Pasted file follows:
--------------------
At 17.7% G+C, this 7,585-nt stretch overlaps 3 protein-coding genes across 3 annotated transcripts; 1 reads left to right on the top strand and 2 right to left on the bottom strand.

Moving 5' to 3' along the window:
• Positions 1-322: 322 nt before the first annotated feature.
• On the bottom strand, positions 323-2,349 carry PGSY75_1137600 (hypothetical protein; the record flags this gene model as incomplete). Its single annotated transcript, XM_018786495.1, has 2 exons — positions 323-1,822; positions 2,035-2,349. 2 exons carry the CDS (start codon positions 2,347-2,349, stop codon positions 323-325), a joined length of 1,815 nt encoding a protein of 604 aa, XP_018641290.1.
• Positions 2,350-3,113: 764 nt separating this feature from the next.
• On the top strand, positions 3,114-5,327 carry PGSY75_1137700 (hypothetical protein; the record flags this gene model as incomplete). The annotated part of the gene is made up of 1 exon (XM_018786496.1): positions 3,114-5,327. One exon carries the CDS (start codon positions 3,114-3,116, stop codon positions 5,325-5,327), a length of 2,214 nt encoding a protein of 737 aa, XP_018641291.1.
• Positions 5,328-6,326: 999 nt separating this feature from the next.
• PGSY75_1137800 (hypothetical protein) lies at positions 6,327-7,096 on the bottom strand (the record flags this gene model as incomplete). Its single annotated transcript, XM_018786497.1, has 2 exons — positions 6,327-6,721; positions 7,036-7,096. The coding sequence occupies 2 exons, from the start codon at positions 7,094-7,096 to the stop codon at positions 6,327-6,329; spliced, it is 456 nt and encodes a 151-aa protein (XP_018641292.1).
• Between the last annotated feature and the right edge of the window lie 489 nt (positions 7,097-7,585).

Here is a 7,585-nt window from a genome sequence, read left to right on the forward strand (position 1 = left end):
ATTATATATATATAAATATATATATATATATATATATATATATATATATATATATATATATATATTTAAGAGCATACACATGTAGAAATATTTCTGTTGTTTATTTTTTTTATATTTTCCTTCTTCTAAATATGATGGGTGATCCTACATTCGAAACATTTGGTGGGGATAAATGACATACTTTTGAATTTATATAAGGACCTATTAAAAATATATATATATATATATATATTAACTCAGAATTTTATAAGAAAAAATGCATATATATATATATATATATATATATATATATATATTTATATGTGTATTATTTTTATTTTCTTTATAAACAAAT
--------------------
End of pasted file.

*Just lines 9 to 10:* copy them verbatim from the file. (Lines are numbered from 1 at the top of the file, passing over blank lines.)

• Between the last annotated feature and the right edge of the window lie 489 nt (positions 7,097-7,585).

Here is a 7,585-nt window from a genome sequence, read left to right on the forward strand (position 1 = left end):